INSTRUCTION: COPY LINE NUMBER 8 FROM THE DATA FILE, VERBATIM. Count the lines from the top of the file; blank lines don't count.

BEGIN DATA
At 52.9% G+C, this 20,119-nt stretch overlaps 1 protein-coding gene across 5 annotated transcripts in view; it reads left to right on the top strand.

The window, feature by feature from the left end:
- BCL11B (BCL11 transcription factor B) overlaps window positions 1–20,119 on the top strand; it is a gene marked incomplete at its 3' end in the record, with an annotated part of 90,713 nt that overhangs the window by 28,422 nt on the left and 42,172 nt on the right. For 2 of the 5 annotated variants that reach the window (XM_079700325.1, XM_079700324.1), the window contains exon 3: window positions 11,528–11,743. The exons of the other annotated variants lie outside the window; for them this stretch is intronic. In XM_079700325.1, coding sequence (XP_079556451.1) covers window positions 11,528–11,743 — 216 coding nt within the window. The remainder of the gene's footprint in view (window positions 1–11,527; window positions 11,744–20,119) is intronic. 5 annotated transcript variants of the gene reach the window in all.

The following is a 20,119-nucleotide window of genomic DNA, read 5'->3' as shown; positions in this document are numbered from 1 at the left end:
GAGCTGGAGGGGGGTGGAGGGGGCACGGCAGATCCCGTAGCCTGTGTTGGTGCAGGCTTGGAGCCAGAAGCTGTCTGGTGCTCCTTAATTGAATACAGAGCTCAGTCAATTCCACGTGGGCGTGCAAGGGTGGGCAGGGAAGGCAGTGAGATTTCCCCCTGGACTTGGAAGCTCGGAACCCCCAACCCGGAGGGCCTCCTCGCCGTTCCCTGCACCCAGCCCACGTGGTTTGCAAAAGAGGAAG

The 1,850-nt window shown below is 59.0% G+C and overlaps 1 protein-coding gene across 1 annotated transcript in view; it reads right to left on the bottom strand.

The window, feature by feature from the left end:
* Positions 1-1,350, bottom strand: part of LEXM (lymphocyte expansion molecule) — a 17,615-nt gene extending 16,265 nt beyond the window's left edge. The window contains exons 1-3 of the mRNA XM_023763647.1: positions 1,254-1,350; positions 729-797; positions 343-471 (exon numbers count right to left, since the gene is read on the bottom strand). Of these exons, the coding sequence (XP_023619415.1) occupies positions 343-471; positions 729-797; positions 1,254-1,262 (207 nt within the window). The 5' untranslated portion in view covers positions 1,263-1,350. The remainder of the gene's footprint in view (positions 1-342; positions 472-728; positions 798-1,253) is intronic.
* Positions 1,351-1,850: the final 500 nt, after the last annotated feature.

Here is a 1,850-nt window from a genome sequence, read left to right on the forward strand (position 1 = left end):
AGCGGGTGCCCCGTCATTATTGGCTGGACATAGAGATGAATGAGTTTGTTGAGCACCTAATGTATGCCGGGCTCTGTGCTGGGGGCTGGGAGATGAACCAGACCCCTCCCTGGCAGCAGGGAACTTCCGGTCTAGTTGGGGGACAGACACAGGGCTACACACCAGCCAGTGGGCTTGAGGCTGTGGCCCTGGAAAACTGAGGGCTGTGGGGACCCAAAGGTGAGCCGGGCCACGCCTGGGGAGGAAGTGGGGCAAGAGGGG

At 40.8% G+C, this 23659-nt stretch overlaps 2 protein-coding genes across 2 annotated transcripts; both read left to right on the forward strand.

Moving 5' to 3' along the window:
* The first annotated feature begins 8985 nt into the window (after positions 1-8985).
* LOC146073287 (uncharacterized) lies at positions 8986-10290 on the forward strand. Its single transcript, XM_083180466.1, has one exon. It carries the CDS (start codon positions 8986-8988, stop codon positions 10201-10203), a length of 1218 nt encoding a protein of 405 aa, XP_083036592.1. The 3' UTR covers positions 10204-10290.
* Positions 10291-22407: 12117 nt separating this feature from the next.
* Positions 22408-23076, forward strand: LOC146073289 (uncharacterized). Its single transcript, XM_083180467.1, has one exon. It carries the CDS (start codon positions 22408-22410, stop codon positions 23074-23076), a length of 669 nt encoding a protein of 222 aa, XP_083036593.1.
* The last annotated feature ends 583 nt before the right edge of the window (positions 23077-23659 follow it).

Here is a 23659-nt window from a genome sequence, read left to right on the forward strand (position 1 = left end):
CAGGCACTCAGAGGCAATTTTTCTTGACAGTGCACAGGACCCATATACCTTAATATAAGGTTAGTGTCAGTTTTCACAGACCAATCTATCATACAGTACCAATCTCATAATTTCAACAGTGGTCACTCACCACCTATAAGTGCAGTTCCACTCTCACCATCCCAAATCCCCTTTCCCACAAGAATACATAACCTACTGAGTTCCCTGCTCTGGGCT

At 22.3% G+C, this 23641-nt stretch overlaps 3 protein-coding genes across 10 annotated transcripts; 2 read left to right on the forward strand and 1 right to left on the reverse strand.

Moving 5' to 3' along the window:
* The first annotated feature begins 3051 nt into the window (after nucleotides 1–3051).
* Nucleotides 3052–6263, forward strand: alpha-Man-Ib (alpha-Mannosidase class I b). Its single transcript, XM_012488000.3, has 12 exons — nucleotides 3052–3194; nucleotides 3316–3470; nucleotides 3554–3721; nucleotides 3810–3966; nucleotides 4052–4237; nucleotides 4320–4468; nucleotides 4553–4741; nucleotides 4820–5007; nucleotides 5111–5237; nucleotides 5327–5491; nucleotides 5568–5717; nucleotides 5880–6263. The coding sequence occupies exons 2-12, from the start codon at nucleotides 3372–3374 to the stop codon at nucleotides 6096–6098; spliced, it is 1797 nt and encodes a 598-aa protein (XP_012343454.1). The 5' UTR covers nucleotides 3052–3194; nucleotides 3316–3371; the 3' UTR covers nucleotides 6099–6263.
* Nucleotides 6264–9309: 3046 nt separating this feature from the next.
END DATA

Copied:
* Positions 1-1,350, bottom strand: part of LEXM (lymphocyte expansion molecule) — a 17,615-nt gene extending 16,265 nt beyond the window's left edge. The window contains exons 1-3 of the mRNA XM_023763647.1: positions 1,254-1,350; positions 729-797; positions 343-471 (exon numbers count right to left, since the gene is read on the bottom strand). Of these exons, the coding sequence (XP_023619415.1) occupies positions 343-471; positions 729-797; positions 1,254-1,262 (207 nt within the window). The 5' untranslated portion in view covers positions 1,263-1,350. The remainder of the gene's footprint in view (positions 1-342; positions 472-728; positions 798-1,253) is intronic.